With all the styles, colors, and features to choose from, finding the best helmet for your young cyclist can feel overwhelming. So first, know this: They’re all equally safe. Since 1999, the law requires that all helmets sold in the U.S. market meet the Consumer Product Safety Commission standard. Because of this, “impact protection is probably going to be roughly similar for almost all of them,” says Randy Swart, executive director of the Bicycle Helmet Safety Institute.
However, to get the most out of that built-in protection, it’s vital that the helmet fits as securely as it can. “Kids’ bike helmets are not one-size-fits-all!” says Natalie Martins, owner of the popular kids’ bike blog, twowheelingtots. She says measuring your child’s head is essential to ensuring proper fit and recommends picking a helmet with an internal adjustment system (like dial-adjust knobs) “to ensure the helmet stays squarely on the child’s head throughout the ride.” And while spending more won’t get you a safer helmet, our experts say that it will get you some combination of lightness, breathability, ease of buckling, good fit, and style that can actually be the most important factors when choosing a helmet.
“It’s a whole lot easier to get kids to wear a helmet if they like it,” says Swart. John Watson, owner of the influential cycling blog The Radavist, recommends letting your child help pick the helmet since they tend to know exactly what they want — usually “bright colors and little characters,” he says. Plus, as Dr. Chris G. Koutures, pediatric and sports medicine specialist at ActiveKidMD, points out, “brighter colors are easier for drivers to see.”
One thing to consider is getting a helmet with Multi-directional Impact Protective System technology. MIPS is a girdle-style liner inside the helmet that’s designed to reduce rotational force. It allows for more play on impact, thus reducing other possible injuries like whiplash that can happen when your helmet comes in contact with a hard surface. A lot of helmets come in both MIPS and non MIPS versions (the MIPS version is typically about $20 more), and many people, like Kyle Kelly of Golden Saddle Cyclery in Los Angeles, are “all for it if it makes a helmet more comfortable.”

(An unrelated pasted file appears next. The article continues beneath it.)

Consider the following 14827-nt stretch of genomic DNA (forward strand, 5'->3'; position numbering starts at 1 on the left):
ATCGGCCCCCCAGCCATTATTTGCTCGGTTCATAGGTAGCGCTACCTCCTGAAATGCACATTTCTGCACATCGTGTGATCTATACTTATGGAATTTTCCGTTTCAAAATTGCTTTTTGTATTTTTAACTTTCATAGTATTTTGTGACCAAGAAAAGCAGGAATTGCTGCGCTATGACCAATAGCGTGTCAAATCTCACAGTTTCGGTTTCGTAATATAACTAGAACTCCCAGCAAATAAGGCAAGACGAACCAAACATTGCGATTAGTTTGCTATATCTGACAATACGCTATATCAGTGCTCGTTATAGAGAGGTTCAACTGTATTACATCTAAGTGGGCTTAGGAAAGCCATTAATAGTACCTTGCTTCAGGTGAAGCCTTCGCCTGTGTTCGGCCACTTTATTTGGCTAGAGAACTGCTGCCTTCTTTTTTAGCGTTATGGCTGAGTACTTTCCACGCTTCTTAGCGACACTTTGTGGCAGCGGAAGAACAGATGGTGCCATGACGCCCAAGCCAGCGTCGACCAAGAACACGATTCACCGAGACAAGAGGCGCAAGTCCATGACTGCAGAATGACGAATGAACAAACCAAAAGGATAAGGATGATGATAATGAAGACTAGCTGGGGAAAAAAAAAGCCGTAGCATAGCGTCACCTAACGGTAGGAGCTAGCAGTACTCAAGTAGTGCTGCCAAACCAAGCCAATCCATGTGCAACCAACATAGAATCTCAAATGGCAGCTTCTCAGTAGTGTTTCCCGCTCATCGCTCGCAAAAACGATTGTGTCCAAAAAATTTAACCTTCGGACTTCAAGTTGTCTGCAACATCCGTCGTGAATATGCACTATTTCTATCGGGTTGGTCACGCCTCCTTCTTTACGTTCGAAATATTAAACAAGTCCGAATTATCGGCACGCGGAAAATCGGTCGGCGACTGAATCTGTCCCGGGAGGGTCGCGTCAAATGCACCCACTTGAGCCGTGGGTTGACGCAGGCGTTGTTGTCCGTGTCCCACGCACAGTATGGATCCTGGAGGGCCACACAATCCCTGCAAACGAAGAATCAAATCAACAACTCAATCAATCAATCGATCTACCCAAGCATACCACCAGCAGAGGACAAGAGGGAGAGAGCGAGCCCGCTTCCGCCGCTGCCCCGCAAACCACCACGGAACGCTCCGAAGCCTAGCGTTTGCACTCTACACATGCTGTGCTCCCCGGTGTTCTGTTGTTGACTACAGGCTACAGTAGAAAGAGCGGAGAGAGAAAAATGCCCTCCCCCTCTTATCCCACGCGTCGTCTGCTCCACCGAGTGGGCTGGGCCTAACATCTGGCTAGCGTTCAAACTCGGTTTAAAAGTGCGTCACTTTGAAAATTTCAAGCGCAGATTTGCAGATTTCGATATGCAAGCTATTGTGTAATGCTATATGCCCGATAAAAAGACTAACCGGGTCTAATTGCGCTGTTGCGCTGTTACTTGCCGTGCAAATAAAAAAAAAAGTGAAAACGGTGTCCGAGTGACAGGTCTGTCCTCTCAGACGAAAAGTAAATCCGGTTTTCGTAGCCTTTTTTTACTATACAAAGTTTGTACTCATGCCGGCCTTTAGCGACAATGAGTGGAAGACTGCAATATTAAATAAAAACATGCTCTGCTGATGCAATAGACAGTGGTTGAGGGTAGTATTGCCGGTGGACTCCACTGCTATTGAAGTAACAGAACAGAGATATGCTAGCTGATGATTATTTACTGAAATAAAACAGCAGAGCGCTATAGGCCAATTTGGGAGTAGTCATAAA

Also, it’s important to note that you’ll need to replace a helmet that’s endured any kind of crash. As Dr. Kristin Ernest, Assistant Professor of Pediatric Sports Medicine at Texas Children’s Hospital, The Woodlands explains, “A lot of people don’t realize that if [a helmet’s] already received impact, it should be transitioned out.”
To help narrow down your search for the best bike helmet for your toddler or older child, we spoke with eight bike shop owners, doctors, kids’ bike bloggers, and other experts. Here are their picks.
Best overall kids helmet
You can’t go ten feet down a bike path without someone singing the praises of the Giro Scamp. “When Giro came out with the Scamp helmet, it was like a sea change,” says Watson. Lightweight, well-ventilated, and comfortable, the Scamp is “everything a helmet should be at a very reasonable price,” says Martins, who says it’s a consistent favorite with her kid testers. It has a pinch-proof buckle and a wheel that allows you to dial in the perfect fit, comes in lots of cool colors and patterns, and its flat back makes it more comfortable when riding in bike seats. “We sell a ton of these,” Kelly says.
Best overall kids MIPS helmet
All of the same plaudits as above, but with MIPS technology.
Most durable helmet for kids
“Kids are hard on helmets,” says Dean Mullin, co-owner of Clever Cycles in Portland, Oregon. “They take them off and drop them right where they are,” an action that he says can eventually compromise the foam. That’s why he recommends the Nutcase Little Nutty, which has a thick plastic shell to help protect the foam from all those little drops, and is constructed with a technology similar to what’s used in some football helmets. The Little Nutty also has a pinch-proof magnetic buckle, a detachable visor, 11 vents for maximum air flow, 360-degree reflectivity, and both a spin-dial fit system as well as three sets of foam pads for extra customization. “Plus, they have awesome graphics,” he says. This special-edition chalkboard helmet comes with a box of chalk for personalization.